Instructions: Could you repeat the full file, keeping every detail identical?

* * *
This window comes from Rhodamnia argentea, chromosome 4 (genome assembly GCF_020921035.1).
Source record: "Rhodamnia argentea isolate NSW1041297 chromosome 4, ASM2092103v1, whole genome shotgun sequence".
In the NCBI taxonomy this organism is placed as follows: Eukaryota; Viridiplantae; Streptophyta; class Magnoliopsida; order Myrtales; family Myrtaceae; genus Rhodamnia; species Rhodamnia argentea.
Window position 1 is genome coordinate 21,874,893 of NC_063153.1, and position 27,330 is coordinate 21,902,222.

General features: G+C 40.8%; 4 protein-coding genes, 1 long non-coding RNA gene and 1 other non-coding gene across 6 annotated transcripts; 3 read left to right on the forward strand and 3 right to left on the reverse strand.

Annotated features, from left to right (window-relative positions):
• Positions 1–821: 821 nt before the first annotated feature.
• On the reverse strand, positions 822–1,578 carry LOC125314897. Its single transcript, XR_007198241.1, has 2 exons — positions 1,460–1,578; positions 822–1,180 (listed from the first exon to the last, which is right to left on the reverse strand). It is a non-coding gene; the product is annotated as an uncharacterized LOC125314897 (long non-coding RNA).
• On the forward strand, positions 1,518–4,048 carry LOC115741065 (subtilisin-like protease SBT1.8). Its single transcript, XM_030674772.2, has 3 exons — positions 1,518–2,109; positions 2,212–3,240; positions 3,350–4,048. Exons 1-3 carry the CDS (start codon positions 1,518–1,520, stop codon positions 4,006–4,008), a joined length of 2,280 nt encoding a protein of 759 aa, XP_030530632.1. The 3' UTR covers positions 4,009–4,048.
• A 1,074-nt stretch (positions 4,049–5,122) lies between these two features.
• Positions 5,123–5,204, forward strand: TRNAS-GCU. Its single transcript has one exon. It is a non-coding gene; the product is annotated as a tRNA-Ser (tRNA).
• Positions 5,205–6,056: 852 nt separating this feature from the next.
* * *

This window comes from Rhodamnia argentea, chromosome 4 (genome assembly GCF_020921035.1).
Source record: "Rhodamnia argentea isolate NSW1041297 chromosome 4, ASM2092103v1, whole genome shotgun sequence".
In the NCBI taxonomy this organism is placed as follows: Eukaryota; Viridiplantae; Streptophyta; class Magnoliopsida; order Myrtales; family Myrtaceae; genus Rhodamnia; species Rhodamnia argentea.
Window position 1 is genome coordinate 21,874,893 of NC_063153.1, and position 27,330 is coordinate 21,902,222.

General features: G+C 40.8%; 4 protein-coding genes, 1 long non-coding RNA gene and 1 other non-coding gene across 6 annotated transcripts; 3 read left to right on the forward strand and 3 right to left on the reverse strand.

Annotated features, from left to right (window-relative positions):
• Positions 1–821: 821 nt before the first annotated feature.
• On the reverse strand, positions 822–1,578 carry LOC125314897. Its single transcript, XR_007198241.1, has 2 exons — positions 1,460–1,578; positions 822–1,180 (listed from the first exon to the last, which is right to left on the reverse strand). It is a non-coding gene; the product is annotated as an uncharacterized LOC125314897 (long non-coding RNA).
• On the forward strand, positions 1,518–4,048 carry LOC115741065 (subtilisin-like protease SBT1.8). Its single transcript, XM_030674772.2, has 3 exons — positions 1,518–2,109; positions 2,212–3,240; positions 3,350–4,048. Exons 1-3 carry the CDS (start codon positions 1,518–1,520, stop codon positions 4,006–4,008), a joined length of 2,280 nt encoding a protein of 759 aa, XP_030530632.1. The 3' UTR covers positions 4,009–4,048.
• A 1,074-nt stretch (positions 4,049–5,122) lies between these two features.
• Positions 5,123–5,204, forward strand: TRNAS-GCU. Its single transcript has one exon. It is a non-coding gene; the product is annotated as a tRNA-Ser (tRNA).
• Positions 5,205–6,056: 852 nt separating this feature from the next.